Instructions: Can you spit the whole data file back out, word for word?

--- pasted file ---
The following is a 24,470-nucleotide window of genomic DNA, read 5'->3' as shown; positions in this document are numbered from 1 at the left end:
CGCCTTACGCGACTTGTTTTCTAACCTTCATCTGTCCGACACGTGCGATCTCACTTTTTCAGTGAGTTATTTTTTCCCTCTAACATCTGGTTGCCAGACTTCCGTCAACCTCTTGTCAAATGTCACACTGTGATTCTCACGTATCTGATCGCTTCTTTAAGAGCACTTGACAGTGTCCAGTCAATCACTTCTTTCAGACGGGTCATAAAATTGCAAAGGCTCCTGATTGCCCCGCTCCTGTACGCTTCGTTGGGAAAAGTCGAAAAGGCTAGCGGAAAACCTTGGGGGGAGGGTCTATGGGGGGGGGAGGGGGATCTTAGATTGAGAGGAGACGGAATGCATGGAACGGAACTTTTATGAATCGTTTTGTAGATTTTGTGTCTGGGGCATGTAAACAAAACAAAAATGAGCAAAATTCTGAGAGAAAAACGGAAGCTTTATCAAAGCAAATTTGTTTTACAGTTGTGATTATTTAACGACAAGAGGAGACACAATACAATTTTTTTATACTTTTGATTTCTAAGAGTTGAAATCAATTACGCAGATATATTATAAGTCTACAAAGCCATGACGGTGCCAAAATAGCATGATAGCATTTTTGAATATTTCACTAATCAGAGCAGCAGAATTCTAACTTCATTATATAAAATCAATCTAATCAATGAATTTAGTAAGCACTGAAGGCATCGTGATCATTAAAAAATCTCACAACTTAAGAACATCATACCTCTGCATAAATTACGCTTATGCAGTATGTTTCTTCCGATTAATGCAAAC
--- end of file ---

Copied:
The following is a 24,470-nucleotide window of genomic DNA, read 5'->3' as shown; positions in this document are numbered from 1 at the left end:
CGCCTTACGCGACTTGTTTTCTAACCTTCATCTGTCCGACACGTGCGATCTCACTTTTTCAGTGAGTTATTTTTTCCCTCTAACATCTGGTTGCCAGACTTCCGTCAACCTCTTGTCAAATGTCACACTGTGATTCTCACGTATCTGATCGCTTCTTTAAGAGCACTTGACAGTGTCCAGTCAATCACTTCTTTCAGACGGGTCATAAAATTGCAAAGGCTCCTGATTGCCCCGCTCCTGTACGCTTCGTTGGGAAAAGTCGAAAAGGCTAGCGGAAAACCTTGGGGGGAGGGTCTATGGGGGGGGGAGGGGGATCTTAGATTGAGAGGAGACGGAATGCATGGAACGGAACTTTTATGAATCGTTTTGTAGATTTTGTGTCTGGGGCATGTAAACAAAACAAAAATGAGCAAAATTCTGAGAGAAAAACGGAAGCTTTATCAAAGCAAATTTGTTTTACAGTTGTGATTATTTAACGACAAGAGGAGACACAATACAATTTTTTTATACTTTTGATTTCTAAGAGTTGAAATCAATTACGCAGATATATTATAAGTCTACAAAGCCATGACGGTGCCAAAATAGCATGATAGCATTTTTGAATATTTCACTAATCAGAGCAGCAGAATTCTAACTTCATTATATAAAATCAATCTAATCAATGAATTTAGTAAGCACTGAAGGCATCGTGATCATTAAAAAATCTCACAACTTAAGAACATCATACCTCTGCATAAATTACGCTTATGCAGTATGTTTCTTCCGATTAATGCAAAC